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Musk's New Gamble: Tunnels

Written by Alex Koyfman
Posted April 18, 2019

Dear Reader,

A lame joke for a name, a crazy, potentially illegal promotional stunt, and a product that just might, if all goes according to plan, revolutionize commuter travel in and around major population centers across the world.

The Boring Company was founded in December 2016, and being perhaps the Muskiest of all Musk companies, it wasn't long before the eccentric founder was using it as a release valve for some of his pent-up mental instability.

boring company

As you may recall, in early 2018, he offered "flamethrowers" for sale through the Boring Company's website.

He wasn't arrested for arms trafficking because what he was passing off as flamethrowers were actually highly overpriced garden torches — deadly only to common lawn weeds, and legal to use in all but one state.

For all levity associated with a project Musk claimed only consumed 2–3% of his time, a recent milestone may be a clue as to just how serious of an undertaking the Boring Company actually is.

Just yesterday, the Department of Transportation announced that the Boring Company has completed the environmental assessment for its proposed D.C.–Baltimore loop.

Musk in Baltimore

The tunnel system would allow for driverless EVs to move between the two cities at up to 150 mph, cutting the total commute time to less than 30 minutes.

Similar projects have been proposed in Los Angeles, Chicago, Las Vegas, and San Jose.

Though they lack the originally intended Hyperloop component, projects like these, if implemented around the country, will be in direct competition with traditional light rail and metro systems.

Musk's battle, however, may be more difficult than he had envisioned, and it's all thanks to his own timing.

Right now, the rail industry could be looking at a potential milestone in its own evolution.

A revolutionary intelligent electric motor, developed in Canada, will soon find one of its first major industrial applications in high-speed rail systems.

This motor, which uses artificial intelligence to manage the power distribution within its coil, will mark the first major chance in the fundamental design of electrical motors in almost two centuries.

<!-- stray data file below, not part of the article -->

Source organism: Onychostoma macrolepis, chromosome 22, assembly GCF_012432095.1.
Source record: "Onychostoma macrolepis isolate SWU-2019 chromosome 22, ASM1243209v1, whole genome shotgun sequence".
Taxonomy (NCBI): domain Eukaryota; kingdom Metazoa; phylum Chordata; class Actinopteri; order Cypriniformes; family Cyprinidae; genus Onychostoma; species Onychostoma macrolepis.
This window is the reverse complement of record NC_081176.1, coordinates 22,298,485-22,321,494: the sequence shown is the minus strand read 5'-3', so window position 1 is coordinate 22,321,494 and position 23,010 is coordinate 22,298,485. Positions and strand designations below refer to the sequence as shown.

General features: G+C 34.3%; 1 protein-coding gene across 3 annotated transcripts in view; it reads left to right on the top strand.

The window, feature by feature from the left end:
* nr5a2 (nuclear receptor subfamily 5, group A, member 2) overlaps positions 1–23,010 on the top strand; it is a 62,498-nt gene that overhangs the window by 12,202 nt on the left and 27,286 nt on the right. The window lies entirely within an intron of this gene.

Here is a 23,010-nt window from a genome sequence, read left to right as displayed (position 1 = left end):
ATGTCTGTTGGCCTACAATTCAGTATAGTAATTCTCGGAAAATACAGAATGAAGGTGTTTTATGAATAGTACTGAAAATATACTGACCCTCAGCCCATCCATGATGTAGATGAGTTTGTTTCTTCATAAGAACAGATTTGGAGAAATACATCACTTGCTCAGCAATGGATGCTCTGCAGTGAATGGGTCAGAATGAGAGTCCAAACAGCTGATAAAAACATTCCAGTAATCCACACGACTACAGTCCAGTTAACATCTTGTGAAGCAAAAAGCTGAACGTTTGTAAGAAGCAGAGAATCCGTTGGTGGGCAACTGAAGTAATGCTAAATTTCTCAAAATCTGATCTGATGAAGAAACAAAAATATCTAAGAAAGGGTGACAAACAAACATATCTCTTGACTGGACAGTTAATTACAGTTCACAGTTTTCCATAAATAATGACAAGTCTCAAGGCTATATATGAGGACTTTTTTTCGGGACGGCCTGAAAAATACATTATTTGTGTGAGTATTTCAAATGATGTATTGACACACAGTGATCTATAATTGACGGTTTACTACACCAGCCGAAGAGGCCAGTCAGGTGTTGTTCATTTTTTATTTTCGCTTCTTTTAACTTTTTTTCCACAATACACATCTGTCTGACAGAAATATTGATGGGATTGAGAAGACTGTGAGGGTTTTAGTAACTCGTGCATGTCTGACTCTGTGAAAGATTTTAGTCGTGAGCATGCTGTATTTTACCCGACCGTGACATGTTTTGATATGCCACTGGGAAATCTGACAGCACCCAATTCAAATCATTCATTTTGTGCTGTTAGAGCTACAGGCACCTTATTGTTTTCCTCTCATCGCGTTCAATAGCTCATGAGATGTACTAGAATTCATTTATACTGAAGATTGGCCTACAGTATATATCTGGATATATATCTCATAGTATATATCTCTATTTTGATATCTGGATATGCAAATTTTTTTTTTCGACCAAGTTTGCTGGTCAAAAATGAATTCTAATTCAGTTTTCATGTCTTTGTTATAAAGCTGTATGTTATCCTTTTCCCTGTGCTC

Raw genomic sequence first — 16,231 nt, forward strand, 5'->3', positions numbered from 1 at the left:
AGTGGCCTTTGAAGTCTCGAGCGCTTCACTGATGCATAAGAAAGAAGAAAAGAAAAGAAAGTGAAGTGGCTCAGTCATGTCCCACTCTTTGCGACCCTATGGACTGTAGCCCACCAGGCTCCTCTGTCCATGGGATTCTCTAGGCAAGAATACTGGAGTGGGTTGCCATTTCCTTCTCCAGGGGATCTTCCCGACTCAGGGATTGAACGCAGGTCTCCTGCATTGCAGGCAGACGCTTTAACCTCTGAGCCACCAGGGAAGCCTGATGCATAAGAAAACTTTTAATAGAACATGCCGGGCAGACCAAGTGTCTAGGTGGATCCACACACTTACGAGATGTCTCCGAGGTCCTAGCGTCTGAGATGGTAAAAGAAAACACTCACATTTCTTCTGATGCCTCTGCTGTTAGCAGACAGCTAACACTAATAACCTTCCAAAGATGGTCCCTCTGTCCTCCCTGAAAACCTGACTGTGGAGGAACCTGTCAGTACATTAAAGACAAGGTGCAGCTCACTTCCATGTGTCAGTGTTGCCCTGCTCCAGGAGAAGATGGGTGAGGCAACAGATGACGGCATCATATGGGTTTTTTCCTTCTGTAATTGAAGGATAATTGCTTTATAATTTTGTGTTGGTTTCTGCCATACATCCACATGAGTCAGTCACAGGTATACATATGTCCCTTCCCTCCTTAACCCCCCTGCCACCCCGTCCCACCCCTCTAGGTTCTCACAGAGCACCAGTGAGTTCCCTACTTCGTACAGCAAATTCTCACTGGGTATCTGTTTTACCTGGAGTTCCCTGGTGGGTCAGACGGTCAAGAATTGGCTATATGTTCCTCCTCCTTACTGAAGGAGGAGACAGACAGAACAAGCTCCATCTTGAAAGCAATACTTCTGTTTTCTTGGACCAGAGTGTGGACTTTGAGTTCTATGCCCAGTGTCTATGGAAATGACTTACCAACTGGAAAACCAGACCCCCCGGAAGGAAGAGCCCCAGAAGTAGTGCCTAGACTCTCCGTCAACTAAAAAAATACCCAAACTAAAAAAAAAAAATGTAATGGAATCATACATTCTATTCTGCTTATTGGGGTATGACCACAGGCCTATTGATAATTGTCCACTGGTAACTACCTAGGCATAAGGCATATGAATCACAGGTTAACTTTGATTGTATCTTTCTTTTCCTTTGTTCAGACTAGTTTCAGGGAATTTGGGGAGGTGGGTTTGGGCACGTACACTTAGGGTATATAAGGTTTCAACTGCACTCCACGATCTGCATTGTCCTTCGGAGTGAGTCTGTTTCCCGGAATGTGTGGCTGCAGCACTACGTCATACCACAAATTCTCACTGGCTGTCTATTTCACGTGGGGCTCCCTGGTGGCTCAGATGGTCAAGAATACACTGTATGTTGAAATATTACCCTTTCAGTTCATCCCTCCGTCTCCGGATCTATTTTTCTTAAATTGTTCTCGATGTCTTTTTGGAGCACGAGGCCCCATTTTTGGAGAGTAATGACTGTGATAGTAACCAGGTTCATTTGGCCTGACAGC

Dynamic Power Management

Major improvements will be evident in power-out power, energy efficiency, and longevity.

This innovation, called dynamic power management, will in effect render the billions of electrical motors in use around the world obsolete.

Musk's woes go far beyond a potentially more powerful competitor for the Boring Company.

These motors are also threatening his biggest asset, Tesla (NASDAQ: TSLA) itself.

As the market starts to see the potential in major cost savings, the standard will gradually shift, and DPM-equipped electrical motors will become the new norm.

For Tesla, the total refit required just to keep up with the market could end up costing billions in equipment overhauls as well as slowed/paused production.

All of this adds up to an interesting, even eerie coincidence, as Musk himself has been one of the most vocal on the dangers of artificial intelligence being left to develop unchecked.

From Your Watch to the World's Biggest Cruise Ship

Paranoia aside, these DPM-equipped smart motors could see applications in hundreds of consumer products, as well as heavy industry — namely power generation itself.

DPM works just as well for generators, which are nothing more than electric motors being run in reverse, with an external force turning the coil to produce a charge.

More efficiency means more power production, and now we're talking a major market, as 99% of the power produced globally comes out of electric generators.

The company that invented DPM and is now making arrangements to license and implement the technology is itself fairly new.

It is, however, already public.

If you haven't figured out by the clues I've given you, click here and I'll fill you in.

Fortune favors the bold,

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Alex Koyfman

follow basic@AlexKoyfman on Twitter

Coming to us from an already impressive career as an independent trader and private investor, Alex's specialty is in the often misunderstood but highly profitable development-stage microcap sector. Focusing on young, aggressive, innovative biotech and technology firms from the U.S. and Canada, Alex has built a track record most Wall Street hedge funders would envy. Alex contributes his thoughts and insights regularly to Wealth Daily. To learn more about Alex, click here.

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